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Tuberculous Pericarditis

JOHN J. ROONEY, M.D.; JOHN A. CROCCO, M.D.; and HAROLD A. LYONS, M.D., F.A.C.P.
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Presented in part April 3, 1968, at the Forty-Ninth Annual Session of the American College of Physicians, held in association with the Royal College of Physicians of London, in Boston, Mass.

▸Requests for reprints should be addressed to John J. Rooney, M.D., Department of Medicine, State University of New York Downstate Medical Center, 450 Clarkson Ave., Brooklyn, N. Y. 11203


Brooklyn, New York


Ann Intern Med. 1970;72(1):73-78. doi:10.7326/0003-4819-72-1-73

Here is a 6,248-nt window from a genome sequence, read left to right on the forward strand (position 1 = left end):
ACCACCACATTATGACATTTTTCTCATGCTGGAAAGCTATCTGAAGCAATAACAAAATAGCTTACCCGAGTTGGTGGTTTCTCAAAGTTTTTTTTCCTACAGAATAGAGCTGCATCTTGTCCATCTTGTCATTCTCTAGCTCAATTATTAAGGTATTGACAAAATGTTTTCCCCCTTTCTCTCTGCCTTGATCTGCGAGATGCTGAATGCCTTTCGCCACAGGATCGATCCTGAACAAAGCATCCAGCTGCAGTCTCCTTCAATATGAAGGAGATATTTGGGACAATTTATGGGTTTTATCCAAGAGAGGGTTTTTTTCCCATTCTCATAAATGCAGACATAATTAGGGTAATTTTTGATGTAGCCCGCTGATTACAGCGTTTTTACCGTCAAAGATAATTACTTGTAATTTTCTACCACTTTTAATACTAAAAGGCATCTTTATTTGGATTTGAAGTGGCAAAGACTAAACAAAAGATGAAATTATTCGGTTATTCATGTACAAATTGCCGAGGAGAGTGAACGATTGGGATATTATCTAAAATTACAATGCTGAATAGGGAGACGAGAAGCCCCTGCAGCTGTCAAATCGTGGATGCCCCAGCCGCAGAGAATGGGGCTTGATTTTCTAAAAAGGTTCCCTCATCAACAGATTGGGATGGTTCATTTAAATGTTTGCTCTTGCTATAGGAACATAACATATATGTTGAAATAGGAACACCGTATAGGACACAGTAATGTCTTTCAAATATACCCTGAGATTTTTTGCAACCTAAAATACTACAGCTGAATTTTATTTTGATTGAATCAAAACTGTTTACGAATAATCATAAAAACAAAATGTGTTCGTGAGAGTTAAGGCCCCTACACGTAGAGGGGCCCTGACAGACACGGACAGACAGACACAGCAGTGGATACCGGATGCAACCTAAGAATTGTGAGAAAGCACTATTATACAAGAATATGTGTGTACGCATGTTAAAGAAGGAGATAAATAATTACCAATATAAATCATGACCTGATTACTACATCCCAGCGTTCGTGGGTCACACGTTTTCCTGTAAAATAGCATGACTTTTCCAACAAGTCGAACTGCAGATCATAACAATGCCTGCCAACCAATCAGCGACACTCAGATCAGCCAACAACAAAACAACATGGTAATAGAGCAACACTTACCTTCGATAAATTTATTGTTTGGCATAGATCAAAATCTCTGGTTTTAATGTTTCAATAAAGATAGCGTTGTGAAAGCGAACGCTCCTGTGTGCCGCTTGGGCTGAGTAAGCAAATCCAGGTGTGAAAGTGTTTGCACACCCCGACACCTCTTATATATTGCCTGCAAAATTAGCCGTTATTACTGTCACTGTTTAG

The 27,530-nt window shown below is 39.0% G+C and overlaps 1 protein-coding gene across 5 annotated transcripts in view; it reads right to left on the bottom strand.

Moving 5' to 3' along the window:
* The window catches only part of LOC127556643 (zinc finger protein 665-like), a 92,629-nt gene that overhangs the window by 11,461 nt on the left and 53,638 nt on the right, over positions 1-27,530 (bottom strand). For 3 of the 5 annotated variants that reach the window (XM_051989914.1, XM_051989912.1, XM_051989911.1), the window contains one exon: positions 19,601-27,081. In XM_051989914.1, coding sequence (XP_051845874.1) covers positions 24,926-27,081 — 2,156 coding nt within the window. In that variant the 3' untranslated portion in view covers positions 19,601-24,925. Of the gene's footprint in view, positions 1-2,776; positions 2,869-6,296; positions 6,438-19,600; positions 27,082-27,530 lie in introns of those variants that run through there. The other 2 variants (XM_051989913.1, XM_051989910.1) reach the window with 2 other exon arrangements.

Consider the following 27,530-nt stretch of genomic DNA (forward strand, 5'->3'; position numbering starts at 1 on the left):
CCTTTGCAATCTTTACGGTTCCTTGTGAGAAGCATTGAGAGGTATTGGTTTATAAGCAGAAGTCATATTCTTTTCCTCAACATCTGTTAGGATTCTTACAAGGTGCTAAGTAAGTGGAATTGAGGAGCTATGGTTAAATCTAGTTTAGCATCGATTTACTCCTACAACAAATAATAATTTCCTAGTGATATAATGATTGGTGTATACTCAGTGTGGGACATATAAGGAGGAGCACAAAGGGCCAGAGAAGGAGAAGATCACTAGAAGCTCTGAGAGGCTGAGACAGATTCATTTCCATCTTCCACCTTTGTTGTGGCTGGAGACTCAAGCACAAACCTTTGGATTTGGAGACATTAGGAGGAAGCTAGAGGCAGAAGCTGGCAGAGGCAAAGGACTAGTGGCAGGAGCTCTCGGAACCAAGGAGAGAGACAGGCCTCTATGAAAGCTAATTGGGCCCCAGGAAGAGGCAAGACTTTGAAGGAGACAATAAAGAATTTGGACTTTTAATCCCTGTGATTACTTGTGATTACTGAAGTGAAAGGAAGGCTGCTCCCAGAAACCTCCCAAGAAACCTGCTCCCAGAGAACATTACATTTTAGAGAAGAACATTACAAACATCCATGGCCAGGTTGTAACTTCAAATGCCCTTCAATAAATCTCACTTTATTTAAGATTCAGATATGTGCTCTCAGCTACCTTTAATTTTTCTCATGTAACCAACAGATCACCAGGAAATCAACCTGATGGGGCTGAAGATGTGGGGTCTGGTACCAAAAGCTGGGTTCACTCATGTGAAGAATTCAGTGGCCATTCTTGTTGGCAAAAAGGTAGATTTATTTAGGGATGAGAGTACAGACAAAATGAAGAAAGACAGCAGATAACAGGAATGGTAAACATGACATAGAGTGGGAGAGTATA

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Tuberculous pericarditis is difficult to diagnose and treat and is associated with a 40% mortality. Of 35 patients with tuberculous pericarditis 6 (17%) were undiagnosed antemortem. Two groups among the 28 patients who received chemotherapy were compared: 10 patients treated with "triple therapy" alone and 18 patients treated with "triple therapy" and prednisone. Both groups were comparable in age, race, sex, and extent and duration of disease. Four patients in the first group died. Four patients required pericardiectomy, two of these improved, and two died. Four of the remaining 6 patients improved, and two died. One of the improved patients has since required pericardiectomy 5 years after initial treatment. There were no deaths in the second group; 14 improved without surgery, and 4 required adjunctive pericardiectomy. Cardiovascular complications of the inflammatory exudate in the pericardium are the major causes of death in tuberculous pericarditis. Corticoids suppress inflammation, enhance reabsorption of the effusion, and appear essential for successful therapy. Pericardiectomy is indicated for persistent enlarged heart size, progressive congestive heart failure, and increasing venous pressure when heart size is decreasing.

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